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Sri Lanka to curb use of weedicide linked to killer kidney disease: report
24 Mar, 2014 17:49:06
Mar 24, 2014 (LBO) - A widely used weedicide linked to a killer kidney disease in Sri Lanka will only be curbed in areas where the disease is prevalent, and there will be no blanket ban, a media report said.
Sri Lanka's Sunday Times newspaper said a decision on a blanket ban has been changed following representations from large plantations.

"The plantation sector representatives told us that there is a shortage of manual labour and hence they depend heavily on the herbicide for weed control," Agriculture Minister Mahinda Yapa Abeywardena was quoted as saying.

"If there’s a ban on its use, they told us that the entire sector could collapse within two or three months."

A study by three researchers from Sri Lanka and the US has suggested that glyphosate, a widely used weedicide was involved in causing Chronic Kidney Disease of unknown etiology (CKDu) which has been found mainly in rice growing areas of Sri Lanka.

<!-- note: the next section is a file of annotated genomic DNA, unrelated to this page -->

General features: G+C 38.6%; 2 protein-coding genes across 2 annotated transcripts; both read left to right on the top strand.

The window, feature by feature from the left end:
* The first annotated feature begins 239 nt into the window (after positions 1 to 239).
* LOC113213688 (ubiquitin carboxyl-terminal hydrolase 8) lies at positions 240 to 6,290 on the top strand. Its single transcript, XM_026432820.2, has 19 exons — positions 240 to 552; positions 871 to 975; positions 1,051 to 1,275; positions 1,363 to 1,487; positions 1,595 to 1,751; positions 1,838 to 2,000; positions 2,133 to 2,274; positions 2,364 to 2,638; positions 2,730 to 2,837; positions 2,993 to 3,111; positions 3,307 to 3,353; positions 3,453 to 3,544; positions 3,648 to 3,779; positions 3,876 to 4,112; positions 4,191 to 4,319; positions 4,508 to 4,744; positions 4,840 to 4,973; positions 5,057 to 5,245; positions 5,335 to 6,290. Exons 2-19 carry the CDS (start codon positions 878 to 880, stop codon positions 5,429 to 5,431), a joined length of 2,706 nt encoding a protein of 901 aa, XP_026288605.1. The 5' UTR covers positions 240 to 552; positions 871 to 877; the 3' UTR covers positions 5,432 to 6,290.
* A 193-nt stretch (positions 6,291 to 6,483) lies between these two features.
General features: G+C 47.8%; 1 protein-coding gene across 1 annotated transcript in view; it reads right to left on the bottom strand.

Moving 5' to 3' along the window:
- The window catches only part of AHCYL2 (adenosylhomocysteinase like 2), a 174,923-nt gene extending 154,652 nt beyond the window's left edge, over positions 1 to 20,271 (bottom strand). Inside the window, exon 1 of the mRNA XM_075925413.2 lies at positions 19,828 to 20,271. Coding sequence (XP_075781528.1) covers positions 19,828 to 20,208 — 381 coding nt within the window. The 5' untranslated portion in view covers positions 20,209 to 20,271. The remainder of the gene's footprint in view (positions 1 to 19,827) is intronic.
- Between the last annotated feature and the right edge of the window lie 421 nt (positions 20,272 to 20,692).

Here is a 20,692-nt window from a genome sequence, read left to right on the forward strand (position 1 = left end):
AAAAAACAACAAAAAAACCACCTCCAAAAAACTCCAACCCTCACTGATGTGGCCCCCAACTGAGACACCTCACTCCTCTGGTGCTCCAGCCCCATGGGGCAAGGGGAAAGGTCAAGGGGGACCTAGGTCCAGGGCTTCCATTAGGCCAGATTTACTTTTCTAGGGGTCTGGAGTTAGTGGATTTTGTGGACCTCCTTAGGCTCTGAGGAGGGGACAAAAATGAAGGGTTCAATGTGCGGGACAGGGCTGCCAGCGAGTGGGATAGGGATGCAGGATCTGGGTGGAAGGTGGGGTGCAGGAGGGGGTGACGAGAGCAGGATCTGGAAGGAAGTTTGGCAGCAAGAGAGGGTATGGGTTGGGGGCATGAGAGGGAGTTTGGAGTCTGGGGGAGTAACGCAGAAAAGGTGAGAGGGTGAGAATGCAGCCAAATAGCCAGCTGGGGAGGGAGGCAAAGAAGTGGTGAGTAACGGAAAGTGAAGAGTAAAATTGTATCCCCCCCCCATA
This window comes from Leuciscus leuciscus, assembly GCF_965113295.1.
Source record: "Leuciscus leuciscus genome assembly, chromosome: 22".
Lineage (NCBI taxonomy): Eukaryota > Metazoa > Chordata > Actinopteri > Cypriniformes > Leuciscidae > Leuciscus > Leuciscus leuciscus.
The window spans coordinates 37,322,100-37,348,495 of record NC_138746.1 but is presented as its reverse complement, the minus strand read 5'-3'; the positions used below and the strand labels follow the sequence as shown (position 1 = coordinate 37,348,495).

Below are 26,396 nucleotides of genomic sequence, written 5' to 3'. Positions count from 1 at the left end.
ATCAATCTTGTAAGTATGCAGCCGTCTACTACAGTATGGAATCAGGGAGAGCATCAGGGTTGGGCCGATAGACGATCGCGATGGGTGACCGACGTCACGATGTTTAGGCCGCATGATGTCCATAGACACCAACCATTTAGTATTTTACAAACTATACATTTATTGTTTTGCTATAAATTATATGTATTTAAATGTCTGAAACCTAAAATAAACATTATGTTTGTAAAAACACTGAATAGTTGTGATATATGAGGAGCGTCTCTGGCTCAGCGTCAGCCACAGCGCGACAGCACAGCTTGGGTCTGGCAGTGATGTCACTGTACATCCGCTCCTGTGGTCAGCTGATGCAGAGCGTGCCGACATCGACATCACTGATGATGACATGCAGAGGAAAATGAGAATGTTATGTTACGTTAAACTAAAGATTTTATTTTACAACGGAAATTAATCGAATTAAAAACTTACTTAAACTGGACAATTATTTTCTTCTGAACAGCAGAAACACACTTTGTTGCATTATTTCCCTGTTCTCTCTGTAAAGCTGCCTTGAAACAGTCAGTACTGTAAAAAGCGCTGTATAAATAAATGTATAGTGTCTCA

Similar diseases have been found in South America. The chemical was originally developed by Monsanto and has overtaken rival to be the most widely used weedicide partly due to being considered as relatively non-toxic on its own.

China is now the world's largest producer of glyphosate.

But the researchers said it was helping carry toxic metals into human bodies mainly through water.

Over 90 percent of the victims came from areas involving 'hard water' where shallow ground water contained heavy metals. Arsenic also involved in the disease was was believed to be getting into the environment and foods from phosphate fertilizer.

The researchers also said that farmers were careless in using agro chemicals allowing them to be ingested easily into their bodies.

President Mahinda Rajapaksa has suggested that a committee of experts be set up to examine the issue and in the meantime glysophate use be restricted to areas where the disease was not prevalent, the Sunday Times report said.

But the research study had also warned that farmers in the North and East where the water was also 'hard' could soon develop the disease.

The study suggested that restrictions on agro-chemicals during a 30-year war had saved the farmers, but since 2009 agro chemical use had picked up.

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